Critics respond to “Would I lie to you?”

RealLivePeople were thrilled with our press coverage for Would I lie to you? Not only were we the Philadelphia Inquirer’s top pick for the weekend of September 5th, we also received some well written, extremely positive reviews. Here are some excerpts:

Would I Lie to You? –

Photo Credit: JJ Tiziou

SHOW DESCRIPTIONS:
“In solo, partner, and group pieces, the eight dancers of RealLivePeople slid, kicked, rolled, leapt, and spun around the floor. Their motions, like the overall tone of Would I Lie to You?, were sharp yet graceful, dynamic yet playful. There were clean lines and enough breaking of form to vary the patterns made. Most of the movement included body contact and weight sharing between the dancers, suggesting the way that lies can weigh on and entangle our relations.” Samantha Maldanado, Broad Street Review

“…using audience-submitted lies for improvisational skits and performing to audio interviews of cast members detailing their beliefs about, and instances of, lying. Gliding between others’ outstretched limbs, pausing in handstands and shoulder supports, the cast carves, darts, and slides through translucent white curtains.” Becca Weber, ThinkingDance.Net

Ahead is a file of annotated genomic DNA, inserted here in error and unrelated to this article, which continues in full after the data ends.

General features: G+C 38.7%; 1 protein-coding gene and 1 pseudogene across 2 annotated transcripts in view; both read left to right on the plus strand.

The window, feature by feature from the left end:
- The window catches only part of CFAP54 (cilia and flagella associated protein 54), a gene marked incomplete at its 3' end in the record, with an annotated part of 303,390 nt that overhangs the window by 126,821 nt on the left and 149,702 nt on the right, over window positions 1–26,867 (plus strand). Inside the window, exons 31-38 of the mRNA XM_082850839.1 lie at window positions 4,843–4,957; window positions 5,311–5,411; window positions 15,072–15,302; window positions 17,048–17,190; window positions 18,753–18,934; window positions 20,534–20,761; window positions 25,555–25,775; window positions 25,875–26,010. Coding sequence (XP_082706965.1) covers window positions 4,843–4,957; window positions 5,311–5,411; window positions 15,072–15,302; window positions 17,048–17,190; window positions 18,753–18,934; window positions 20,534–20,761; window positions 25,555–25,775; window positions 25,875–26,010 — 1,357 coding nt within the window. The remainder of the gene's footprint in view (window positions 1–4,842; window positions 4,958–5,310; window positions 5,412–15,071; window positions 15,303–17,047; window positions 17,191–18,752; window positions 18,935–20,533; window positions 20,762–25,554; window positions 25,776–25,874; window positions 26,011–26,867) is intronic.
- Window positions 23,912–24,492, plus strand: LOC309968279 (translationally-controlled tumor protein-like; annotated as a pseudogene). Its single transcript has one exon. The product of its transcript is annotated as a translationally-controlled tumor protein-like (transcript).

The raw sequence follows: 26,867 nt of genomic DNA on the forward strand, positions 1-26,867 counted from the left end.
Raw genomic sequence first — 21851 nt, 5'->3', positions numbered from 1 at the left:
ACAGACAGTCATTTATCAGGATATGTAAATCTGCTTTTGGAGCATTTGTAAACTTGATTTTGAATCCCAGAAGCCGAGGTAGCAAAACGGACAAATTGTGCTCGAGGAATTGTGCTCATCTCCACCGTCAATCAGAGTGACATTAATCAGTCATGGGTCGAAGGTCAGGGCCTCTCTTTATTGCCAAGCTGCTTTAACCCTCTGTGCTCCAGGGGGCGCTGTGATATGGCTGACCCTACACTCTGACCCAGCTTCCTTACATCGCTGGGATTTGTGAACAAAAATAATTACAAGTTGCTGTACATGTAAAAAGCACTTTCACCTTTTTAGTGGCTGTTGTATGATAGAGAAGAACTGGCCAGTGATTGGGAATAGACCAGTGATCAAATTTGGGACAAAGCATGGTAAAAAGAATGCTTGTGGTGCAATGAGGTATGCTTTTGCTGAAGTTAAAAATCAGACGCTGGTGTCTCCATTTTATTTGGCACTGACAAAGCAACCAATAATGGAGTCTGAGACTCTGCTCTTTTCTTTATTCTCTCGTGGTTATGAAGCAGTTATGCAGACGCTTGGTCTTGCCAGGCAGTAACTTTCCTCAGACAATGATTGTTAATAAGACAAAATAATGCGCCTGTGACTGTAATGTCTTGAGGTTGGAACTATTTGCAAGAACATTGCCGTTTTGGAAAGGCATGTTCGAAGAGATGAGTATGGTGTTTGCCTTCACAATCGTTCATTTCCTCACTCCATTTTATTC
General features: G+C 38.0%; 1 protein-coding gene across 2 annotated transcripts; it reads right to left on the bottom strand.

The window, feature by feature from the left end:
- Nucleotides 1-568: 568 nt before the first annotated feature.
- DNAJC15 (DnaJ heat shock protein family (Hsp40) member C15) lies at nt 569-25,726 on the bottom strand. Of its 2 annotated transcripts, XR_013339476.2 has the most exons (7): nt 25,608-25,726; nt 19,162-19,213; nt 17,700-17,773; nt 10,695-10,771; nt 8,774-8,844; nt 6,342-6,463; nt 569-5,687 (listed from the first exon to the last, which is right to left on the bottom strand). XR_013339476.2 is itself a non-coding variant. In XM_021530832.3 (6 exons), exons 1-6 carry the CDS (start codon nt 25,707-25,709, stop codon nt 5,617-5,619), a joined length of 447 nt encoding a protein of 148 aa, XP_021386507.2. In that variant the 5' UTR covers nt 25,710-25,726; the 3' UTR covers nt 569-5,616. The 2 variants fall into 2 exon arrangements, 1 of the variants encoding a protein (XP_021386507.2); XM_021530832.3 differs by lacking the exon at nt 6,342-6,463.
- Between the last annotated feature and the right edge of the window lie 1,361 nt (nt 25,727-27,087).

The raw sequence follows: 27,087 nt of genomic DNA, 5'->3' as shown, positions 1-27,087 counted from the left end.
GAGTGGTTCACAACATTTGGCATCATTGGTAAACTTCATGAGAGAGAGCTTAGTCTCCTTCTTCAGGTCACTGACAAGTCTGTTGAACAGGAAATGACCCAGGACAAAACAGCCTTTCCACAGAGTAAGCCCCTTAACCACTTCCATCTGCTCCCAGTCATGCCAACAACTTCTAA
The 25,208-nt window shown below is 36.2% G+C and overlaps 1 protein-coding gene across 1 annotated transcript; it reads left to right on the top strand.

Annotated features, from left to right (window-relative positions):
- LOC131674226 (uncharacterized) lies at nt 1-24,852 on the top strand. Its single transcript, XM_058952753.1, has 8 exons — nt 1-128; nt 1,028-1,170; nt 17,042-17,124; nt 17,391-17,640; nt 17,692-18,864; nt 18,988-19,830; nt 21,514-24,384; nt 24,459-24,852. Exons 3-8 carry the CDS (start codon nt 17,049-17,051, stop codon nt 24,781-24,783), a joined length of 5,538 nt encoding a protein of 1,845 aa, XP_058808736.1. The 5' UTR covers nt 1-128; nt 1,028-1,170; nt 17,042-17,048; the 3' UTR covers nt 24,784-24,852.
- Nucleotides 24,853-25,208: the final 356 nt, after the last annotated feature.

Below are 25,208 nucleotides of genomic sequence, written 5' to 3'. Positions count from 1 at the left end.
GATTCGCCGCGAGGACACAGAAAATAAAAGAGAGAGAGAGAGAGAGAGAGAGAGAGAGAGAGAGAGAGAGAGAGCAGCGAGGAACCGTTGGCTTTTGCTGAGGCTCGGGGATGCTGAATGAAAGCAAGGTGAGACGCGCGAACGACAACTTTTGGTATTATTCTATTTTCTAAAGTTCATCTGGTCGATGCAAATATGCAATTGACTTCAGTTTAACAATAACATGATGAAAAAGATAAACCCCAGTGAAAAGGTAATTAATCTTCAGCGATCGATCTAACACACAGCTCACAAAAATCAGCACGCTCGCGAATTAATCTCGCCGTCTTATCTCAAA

Walking Pattern, Inversion

Photo Credit: JJ Tiziou

WHAT THE CRITICS THOUGHT:

“This is a beautiful piece of exploratory movement to watch – beautiful choreography, beautiful bodies, beautiful honesty. It gives us our own opportunities to reflect on our own lies, and absorb the fact that we have many of the same deceptions in common. And perhaps those deceptions can themselves be beautiful in that way. This show does not preach at us that the lies are wrong, or that we should stop lying – it gives us a chance to decide that for ourselves in a non-judgmental way.” Trish Parry, FringeReview.co.uk

“…the multilayered approach held my attention. The use of words (spoken by dancers, written on Post-its, or recorded and played aloud), as well as the dancers’ facial expressions, made the performance more accessible and enjoyable to those who do not consider themselves privy to the nuances of contemporary dance. The different kinds of performances within the show raised complex questions about the nature of lies.” Samantha Maldanado, Broad Street Review

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